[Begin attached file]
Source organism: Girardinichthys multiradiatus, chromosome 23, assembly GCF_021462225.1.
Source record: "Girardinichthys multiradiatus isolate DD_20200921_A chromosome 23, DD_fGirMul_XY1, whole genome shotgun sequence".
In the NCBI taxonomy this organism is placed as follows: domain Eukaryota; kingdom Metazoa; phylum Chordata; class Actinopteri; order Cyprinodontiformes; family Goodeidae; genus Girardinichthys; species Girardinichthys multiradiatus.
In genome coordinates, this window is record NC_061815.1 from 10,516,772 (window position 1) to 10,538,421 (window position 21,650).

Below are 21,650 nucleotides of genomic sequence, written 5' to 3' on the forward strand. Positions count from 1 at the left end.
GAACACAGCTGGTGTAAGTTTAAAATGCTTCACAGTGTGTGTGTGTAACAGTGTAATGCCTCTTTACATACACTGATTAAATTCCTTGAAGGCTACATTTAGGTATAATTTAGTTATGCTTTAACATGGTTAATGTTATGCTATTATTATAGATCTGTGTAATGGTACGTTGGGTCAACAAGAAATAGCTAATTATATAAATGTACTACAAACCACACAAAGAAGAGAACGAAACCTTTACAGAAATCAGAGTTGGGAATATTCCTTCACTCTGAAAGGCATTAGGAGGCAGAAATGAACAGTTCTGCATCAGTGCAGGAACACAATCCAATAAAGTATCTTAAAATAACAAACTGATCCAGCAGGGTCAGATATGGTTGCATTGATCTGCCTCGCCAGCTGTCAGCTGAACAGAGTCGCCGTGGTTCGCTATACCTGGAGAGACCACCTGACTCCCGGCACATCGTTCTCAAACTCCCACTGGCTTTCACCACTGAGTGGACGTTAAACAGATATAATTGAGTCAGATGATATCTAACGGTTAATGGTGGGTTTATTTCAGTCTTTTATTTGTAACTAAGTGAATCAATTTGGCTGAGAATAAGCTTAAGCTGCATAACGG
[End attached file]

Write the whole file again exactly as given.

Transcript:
Source organism: Girardinichthys multiradiatus, chromosome 23, assembly GCF_021462225.1.
Source record: "Girardinichthys multiradiatus isolate DD_20200921_A chromosome 23, DD_fGirMul_XY1, whole genome shotgun sequence".
In the NCBI taxonomy this organism is placed as follows: domain Eukaryota; kingdom Metazoa; phylum Chordata; class Actinopteri; order Cyprinodontiformes; family Goodeidae; genus Girardinichthys; species Girardinichthys multiradiatus.
In genome coordinates, this window is record NC_061815.1 from 10,516,772 (window position 1) to 10,538,421 (window position 21,650).

Below are 21,650 nucleotides of genomic sequence, written 5' to 3' on the forward strand. Positions count from 1 at the left end.
GAACACAGCTGGTGTAAGTTTAAAATGCTTCACAGTGTGTGTGTGTAACAGTGTAATGCCTCTTTACATACACTGATTAAATTCCTTGAAGGCTACATTTAGGTATAATTTAGTTATGCTTTAACATGGTTAATGTTATGCTATTATTATAGATCTGTGTAATGGTACGTTGGGTCAACAAGAAATAGCTAATTATATAAATGTACTACAAACCACACAAAGAAGAGAACGAAACCTTTACAGAAATCAGAGTTGGGAATATTCCTTCACTCTGAAAGGCATTAGGAGGCAGAAATGAACAGTTCTGCATCAGTGCAGGAACACAATCCAATAAAGTATCTTAAAATAACAAACTGATCCAGCAGGGTCAGATATGGTTGCATTGATCTGCCTCGCCAGCTGTCAGCTGAACAGAGTCGCCGTGGTTCGCTATACCTGGAGAGACCACCTGACTCCCGGCACATCGTTCTCAAACTCCCACTGGCTTTCACCACTGAGTGGACGTTAAACAGATATAATTGAGTCAGATGATATCTAACGGTTAATGGTGGGTTTATTTCAGTCTTTTATTTGTAACTAAGTGAATCAATTTGGCTGAGAATAAGCTTAAGCTGCATAACGG